Chenin Blanc
Clairette Blanche
Colombard
Cortese
Encruzado
Esgana Cao
Falanghina
Fernao Pires
Fiano
Friulano
Furmint
Garganega
Gewürztraminer
Glera
Gouais Blanc

Grenache Blanc
Grenache Gris
Grillo

Grüner Veltliner
Kerner
Luglienga
Maccabéo
Malvasia Bianca
Malvasia Fina
Marsanne
Melon

Morio-Muskat
Müller-Thurgau
Muscadelle
Muscat

Neuburger
Palomino
Pardillo
Parellada

Picpoul Blanc
Pinot Blanc
Pinot Gris
Prosecco
Rèze
Ribolla Giala

Riesling
Rkatsiteli
Roussanne
Savagnin*
Sauvignon Blanc
Scheurebe
Semillon
Sercial
Steen
Terret Blanc
Terret Gris
Tocai
Torrontes
Trebbiano
Trousseau Gris
Ugni Blanc
Verdelho
Verdicchio
Vermentino

Vernaccia
Viognier
Welschriesling
Xarel-lo
Zibibbo

Aglianico
Alfrocheiro Preto

Alicante Bouschet
Aramon
Barbera
Bastardo
Black Corinth
Brachetto
Cabernet Franc
Cabernet SauvignonCanaiolo Nero
Carignan

Carmenère
Carnelian
Castelão
Charbono
Ciliegiolo
Cinsault
Coda di Volpe
Corvina
Counoise
Dornfelder
Duriff
Fer Servadou
Gamay Noir

Grenache
Grignolino
Gros Verdot
Lambrusca di Alessandria
Malbec
Mencia
Merlot
Meunier
Mission
Monastrell
Mondeuse
Montepulciano
Mourvédre

Muscardin

Nebbiolo
Negrette
Negro Amaro
Nero d'Avola
Periquita

Petit Verdot
Petite Sirah
Picpoul
Piedirosso

Pinot Meunier
Pinot Noir
Pinot St. George
Pinotage
Poulsard
Primitivo
Rubired
Ruby Cabernet
Sagrantino
St. Laurent

Sangiovese
Schiava
Souzão

Syrah/Shiraz
Tannat
Tempranillo
Teroldego
Terret Noir

Tinta Barroca
Tinta Cão
Tinta Negra Mole
Tinta Roriz
Touriga Nacional
Tribidrag
Vaccarese/Camarese
Valdepeñas
Valdiguié
Xinomavro
Zinfandel

Zweigelt

Vitis Aestivalis
Vitis Labrusca
Norton   Catawba
Concord
 
Hybrids (interspecies)

Niagra
Seyval Blanc

Vidal Blanc

Baco Noir
Chancellor

Chelois
Maréchal Foch

Proprietary Names with Varietal Significance

Fumé Blanc

Meritage

Meritage

 

RELATED LINKS
Tim Ramey photographed many of the images of grape varieties to illustrate The Great Wine Grapes, written by his father, Bern C. Ramey. They appear in our profiles with his kind permission. Tim Ramey Photography is located in Chicago, Illinois.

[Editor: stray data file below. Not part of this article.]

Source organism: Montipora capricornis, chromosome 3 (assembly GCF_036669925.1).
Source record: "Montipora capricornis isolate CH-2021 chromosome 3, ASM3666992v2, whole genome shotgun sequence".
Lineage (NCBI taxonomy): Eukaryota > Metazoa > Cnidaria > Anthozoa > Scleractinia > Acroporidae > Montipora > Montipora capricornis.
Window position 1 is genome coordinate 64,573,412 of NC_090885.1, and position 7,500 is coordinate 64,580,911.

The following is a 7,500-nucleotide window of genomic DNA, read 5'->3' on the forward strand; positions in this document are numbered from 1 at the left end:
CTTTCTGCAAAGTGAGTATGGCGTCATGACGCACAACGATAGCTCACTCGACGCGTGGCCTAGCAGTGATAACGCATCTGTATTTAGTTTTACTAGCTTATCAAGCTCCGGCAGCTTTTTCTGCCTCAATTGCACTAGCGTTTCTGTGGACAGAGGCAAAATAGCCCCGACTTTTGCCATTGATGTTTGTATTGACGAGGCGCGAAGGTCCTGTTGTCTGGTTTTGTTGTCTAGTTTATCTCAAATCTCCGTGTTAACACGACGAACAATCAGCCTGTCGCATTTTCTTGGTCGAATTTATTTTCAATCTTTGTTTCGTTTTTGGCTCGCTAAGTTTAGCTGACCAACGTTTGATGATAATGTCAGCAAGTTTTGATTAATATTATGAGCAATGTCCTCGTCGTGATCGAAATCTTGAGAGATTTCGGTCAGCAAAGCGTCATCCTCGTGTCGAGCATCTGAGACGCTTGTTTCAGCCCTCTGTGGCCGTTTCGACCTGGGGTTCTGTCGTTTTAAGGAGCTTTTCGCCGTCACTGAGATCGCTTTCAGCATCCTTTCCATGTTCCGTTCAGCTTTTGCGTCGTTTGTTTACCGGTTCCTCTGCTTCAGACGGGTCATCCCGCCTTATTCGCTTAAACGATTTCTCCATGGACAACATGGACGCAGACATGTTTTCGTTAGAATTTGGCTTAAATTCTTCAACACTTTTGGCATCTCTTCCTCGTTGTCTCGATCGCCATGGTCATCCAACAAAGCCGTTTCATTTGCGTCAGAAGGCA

The University of California at David maintains the National Grape Registry of all grape varieties grown in the United States.

Dr. Francois Lefort of the University of Crete directs the Greek Vitis Database, a multimedia web-backed genetic database for germplasm management of Vitis resources in Greece. Dr. Lefort kindly granted PfW his permission to reproduce some of the leaf and cluster photos of the varieties most familiar to Americans.

The European Network for Genetic Grapevine Resources, Conservation and Characterization is an extension of the German Federal Centre for Breeding Research on Cultivated Plants. Dr. Erika Dettweiler has given us her kind permission to reproduce some of the grape cluster photos from this site. There is also a database for Scientific Literature in the fields of viticulture and enology.

Varietal Wines Grown in Slovenia has information about and illustrations of many familiar varieties and also some unique to Eastern Europe, both ancient and modern.

Looking new directions in wine? Try Chris Kern's Forgotten Grapes for wines made from "alternative" grape varieties, presented in a casual and humorous format.

Anthony J. Hawkins' created the ambitious Super Gigantic Y2K WineGrape Glossary in the mid-1990's, and continued to update entries into late 2007; it contains a wealth of valuable information is an excellent starting point, despite random obsolescences.